Welcome to a graduate class in political ethics

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This topic contains 29 replies, has 5 voices, and was last updated by  jakelafort 1 week, 5 days ago.

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  • #33470

    Unseen
    Participant

    So you say you believe in democracy.

    I’m pretty sure most of us are basically committed to democracy in some form: majority vote or some form of representative democracy, the latter being what we have in the United States.

    However, in practice, democracy doesn’t exactly work.

    Let’s simplify a hypothetical election down to just three issues which we’ll know by the tags A, B, and C.

    A, B, and C are distinct and discrete. There is no overlap between them. For example, one might be forbidding caesarean sections and another one might be tariffs on goat cheese.

    Let’s talk about voters now.

    Voter 1’s views are A+, B+, C+ (+ means in favor while – means against),
    Voter 2’s views are A+, B+, C-
    Voter 3’s views are A+, B-, C+
    Voter 4’s views are A-, B+, C+
    Voter 5’s views are A+, B-, C-
    Voter 6’s views are A-, B-, C+
    Voter 7’s views are A-, B+, C-
    Voter 8’s views are A-, B-, C-

    So you probably see the problem: Even when boiled down to something this simple, seven out of eight voters will be somewhat dissatisfied and two-thirds of one-issue voters are certain to be dissatisfied.

    Let’s get more practical now. You are a voter who really cares about an issue, be it LGBTQ rights, ethnic minority rights, or whatever your position is on abortion. You simply cannot be satisfied with losing on your issue.

    Suppose it becomes clear that there is no democratic path to satisfy you. The public is deluded by their belief system and clearly will not be changing anytime soon.

    That was all setup. Finally, here’s the question: Would you abandon a democracy that won’t give you what you feel is right anytime soon, or would you prefer an autocratic solution that simply imposes your view on an unwilling general public?

    To put it another way: How committed are you to democracy

    #33472

    jakelafort
    Participant

    Democracy never existed. Whatever semblance of democracy the USA possesses is deteriorating. Capitalism coupled with human nature causes the deterioration.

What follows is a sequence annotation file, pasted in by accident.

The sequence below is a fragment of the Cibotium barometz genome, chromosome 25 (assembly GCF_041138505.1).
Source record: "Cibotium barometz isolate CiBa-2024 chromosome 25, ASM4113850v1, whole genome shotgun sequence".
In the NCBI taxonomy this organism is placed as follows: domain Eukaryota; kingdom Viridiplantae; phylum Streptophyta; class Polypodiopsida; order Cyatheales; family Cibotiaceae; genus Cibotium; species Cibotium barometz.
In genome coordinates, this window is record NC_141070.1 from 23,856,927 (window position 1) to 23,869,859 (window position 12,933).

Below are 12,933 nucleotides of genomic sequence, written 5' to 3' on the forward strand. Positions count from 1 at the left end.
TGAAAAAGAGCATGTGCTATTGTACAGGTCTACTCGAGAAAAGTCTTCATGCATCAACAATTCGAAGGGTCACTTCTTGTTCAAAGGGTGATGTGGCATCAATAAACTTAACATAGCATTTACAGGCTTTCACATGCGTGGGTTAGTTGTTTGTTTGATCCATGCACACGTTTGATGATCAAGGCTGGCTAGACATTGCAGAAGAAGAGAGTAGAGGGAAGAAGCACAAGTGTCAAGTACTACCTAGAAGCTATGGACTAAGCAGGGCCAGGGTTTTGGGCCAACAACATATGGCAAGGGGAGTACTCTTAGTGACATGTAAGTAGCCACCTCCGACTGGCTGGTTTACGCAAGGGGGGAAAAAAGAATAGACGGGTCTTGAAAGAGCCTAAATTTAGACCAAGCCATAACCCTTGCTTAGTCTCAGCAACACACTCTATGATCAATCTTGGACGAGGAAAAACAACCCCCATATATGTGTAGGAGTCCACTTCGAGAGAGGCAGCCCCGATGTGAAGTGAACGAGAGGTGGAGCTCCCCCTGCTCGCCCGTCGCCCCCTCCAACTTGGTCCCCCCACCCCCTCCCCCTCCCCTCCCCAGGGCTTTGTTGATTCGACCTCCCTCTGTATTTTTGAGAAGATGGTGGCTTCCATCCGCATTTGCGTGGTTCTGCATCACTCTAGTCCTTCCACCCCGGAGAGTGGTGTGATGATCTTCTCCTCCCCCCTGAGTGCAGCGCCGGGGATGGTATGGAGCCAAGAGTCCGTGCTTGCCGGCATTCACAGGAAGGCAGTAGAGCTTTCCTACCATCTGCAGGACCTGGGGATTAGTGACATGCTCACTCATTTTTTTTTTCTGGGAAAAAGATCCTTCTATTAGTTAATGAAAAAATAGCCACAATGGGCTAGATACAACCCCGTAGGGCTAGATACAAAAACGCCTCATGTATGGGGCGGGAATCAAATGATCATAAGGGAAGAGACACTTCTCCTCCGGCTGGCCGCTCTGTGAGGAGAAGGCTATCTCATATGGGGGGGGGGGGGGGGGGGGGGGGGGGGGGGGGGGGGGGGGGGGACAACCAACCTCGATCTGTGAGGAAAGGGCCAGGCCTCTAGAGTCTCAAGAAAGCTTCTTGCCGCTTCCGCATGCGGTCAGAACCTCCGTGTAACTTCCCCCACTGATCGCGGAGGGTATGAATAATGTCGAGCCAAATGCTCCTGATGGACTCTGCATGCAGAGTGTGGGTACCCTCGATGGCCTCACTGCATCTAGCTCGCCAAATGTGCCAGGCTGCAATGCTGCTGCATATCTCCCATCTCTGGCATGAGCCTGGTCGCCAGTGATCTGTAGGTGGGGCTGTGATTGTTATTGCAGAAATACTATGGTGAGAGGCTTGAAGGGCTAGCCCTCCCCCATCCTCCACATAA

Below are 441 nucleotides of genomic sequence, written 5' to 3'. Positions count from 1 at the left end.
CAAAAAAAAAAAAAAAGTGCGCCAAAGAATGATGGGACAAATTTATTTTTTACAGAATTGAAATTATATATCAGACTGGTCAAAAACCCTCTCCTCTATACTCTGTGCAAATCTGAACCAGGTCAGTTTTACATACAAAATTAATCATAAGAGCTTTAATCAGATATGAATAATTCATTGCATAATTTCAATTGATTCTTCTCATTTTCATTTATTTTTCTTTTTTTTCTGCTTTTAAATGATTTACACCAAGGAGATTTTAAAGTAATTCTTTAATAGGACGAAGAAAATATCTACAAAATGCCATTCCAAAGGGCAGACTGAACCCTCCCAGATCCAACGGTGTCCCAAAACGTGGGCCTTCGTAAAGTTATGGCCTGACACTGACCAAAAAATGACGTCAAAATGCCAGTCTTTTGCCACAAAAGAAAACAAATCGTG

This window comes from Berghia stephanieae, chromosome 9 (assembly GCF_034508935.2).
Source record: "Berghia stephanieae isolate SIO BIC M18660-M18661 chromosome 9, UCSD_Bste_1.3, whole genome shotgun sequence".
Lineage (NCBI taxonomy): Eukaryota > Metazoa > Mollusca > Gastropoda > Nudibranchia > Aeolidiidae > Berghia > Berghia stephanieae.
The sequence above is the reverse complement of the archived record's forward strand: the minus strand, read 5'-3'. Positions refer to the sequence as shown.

The greater the homogeneity of the electorate the easier it is to swallow the disparate views. However it is better to preserve a bastardized democracy than it is to descend into the orange swamp monster’s dictatorship. And for a significant minority of the population the issues are secondary to the cult of personality.

    #33473

    Unseen
    Participant

    Democracy never existed. Whatever semblance of democracy the USA possesses is deteriorating. Capitalism coupled with human nature causes the deterioration. The greater the homogeneity of the electorate the easier it is to swallow the disparate views. However it is better to preserve a bastardized democracy than it is to descend into the orange swamp monster’s dictatorship. And for a significant minority of the population the issues are secondary to the cult of personality.

    So, what’s YOUR answer? Let’s say your main issue is complete equality for (name the group) but the majority of people see them as anathema. Do you just say that’s the way it is and live with your group being disenfranchised outsiders or do you get behind an autocrat who will be a benevolent dictator and simply force the people to do what’s right basically with a gun to their head?

    #33474

    PopeBeanie
    Moderator

    Forgive me for not really understanding the question.

    Are the A, B, and C wrapped into one proposition we’re supposed to vote on? Then the proposition needs to be rewritten.

    Or are you just pointing out how most people can’t get everything they want? E.g. taken to its extreme, we could be talking about a dozen issues A through L, and using the same math we’re approaching a ridiculously hideous percentage of people who can never be totally happy by some kind of arbitrary (albeit realistic) definition.

    #33475

    jakelafort
    Participant

    I would never back a dictator. Even an enlightened dictator is temporary while the return to normalcy in autocracy means a return to one of the worst forms of governance.

    Disenfranchised groups require a change in mores and often an economic boon. The government irrespective of its form can not legislate mores-if the majority despise x group that won’t change just because Nancy Reagan says just say no. Nor will a racist stop hating Blacks cuz of the BLM movement. Nor will the endless scapegoating of Jews end because racism is denounced and the conspiracy theories are discredited by academicians.

    But democracies can give legal protection to disenfranchised groups. Democracies can give opportunities to disenfranchised groups. In the matter of racism/bigotry against Blacks the people themselves can decide what is of value. If earning on par or greater than the majority becomes the paramount objective then ultimately Blacks will earn respect even if not viewed by others as equals. Nigerians come to the US and do quite well in spite of the barriers. So it stands to reason that American Blacks can as well.